My story of involvement with weed is pretty typical: I tried smoking hash as an adolescent while at a party with my friend. His older sister was hosting a bash. Her friends were drinking and doing “hot knives” in the kitchen. I had consumed a couple of drinks, and in my highly-suggestible state decided I’d like to partake of this strange ritual. The de facto stoner leader of the group was a burly, confident guy. He said he’d start me off with some starter-sized “nerds”. The process of “hot knifing” hashish involves heating two regular knives in the element of a stove. One knife is then pressed onto a “nerd” (small, mouse-turd sized ball of hash) to pick it up. The smoker leans over the stove as the person doling out the hot knives sandwiches the hash ball between the two heated blades. A deep inhalation, the nerd is efficiently consumed, and every particle of smoke is absorbed by the eagerly awaiting lungs.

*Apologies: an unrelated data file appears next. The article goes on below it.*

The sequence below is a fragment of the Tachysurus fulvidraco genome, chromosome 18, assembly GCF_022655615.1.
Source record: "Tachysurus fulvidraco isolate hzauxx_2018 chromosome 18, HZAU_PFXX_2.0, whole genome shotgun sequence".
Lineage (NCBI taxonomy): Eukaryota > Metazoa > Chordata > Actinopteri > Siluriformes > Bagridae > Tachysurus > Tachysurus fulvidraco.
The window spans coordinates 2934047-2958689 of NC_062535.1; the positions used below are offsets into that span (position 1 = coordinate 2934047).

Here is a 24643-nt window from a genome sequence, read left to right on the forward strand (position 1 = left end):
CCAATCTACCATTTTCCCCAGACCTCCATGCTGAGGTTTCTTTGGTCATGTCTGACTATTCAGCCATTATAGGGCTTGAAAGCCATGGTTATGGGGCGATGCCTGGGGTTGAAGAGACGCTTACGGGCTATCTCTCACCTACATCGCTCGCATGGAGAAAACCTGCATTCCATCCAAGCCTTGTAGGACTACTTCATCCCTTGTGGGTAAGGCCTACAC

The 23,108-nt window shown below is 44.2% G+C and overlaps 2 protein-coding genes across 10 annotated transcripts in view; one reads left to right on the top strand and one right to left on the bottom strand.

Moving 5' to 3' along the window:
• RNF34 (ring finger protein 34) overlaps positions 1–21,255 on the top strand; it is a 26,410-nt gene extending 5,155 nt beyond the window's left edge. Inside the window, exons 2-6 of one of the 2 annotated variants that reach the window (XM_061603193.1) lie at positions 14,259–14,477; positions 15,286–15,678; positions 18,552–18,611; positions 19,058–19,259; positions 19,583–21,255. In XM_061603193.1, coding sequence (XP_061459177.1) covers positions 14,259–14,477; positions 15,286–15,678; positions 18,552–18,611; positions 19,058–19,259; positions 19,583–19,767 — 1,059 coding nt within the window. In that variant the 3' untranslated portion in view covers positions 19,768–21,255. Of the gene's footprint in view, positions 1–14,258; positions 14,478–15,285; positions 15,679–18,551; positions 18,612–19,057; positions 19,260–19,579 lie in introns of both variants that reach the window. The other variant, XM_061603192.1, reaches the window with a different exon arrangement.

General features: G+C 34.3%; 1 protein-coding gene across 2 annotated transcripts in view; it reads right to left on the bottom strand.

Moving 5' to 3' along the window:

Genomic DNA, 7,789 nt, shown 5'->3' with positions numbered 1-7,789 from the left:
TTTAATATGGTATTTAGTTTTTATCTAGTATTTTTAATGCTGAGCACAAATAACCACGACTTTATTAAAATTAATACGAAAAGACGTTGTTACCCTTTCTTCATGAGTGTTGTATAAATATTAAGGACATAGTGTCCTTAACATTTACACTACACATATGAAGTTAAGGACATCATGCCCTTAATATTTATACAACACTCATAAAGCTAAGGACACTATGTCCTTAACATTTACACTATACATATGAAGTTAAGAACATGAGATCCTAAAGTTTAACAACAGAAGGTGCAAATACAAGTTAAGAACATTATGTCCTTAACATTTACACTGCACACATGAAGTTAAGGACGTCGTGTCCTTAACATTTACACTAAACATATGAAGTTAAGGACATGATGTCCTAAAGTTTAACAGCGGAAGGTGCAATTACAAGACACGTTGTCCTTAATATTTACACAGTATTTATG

I had about five or six hot-knived hash tokes. I finally started to feel something. The hash smoke seemed to compound the effects of the alcohol I’d previously consumed. I told one of the partygoers that I was feeling dizzy and weird. The girl happened to be empathetic and asked me how much I’d had to drink. That’s when I told her I’d had some drinks, and smoked some hash. She looked concerned. “You’re telling me you mixed booze and weed?”

Judging by the look on her face, this was cause for alarm. “Uhh . . . yeah. I just tried weed for the first time.”

“You’ve never smoked weed before? And you decided to smoke it for the first time after you’ve been drinking?”

“Yeah. Is that bad?”

“Yes, it’s bad. You’re not supposed to mix drugs and alcohol.”

“Oh. I didn’t know that.”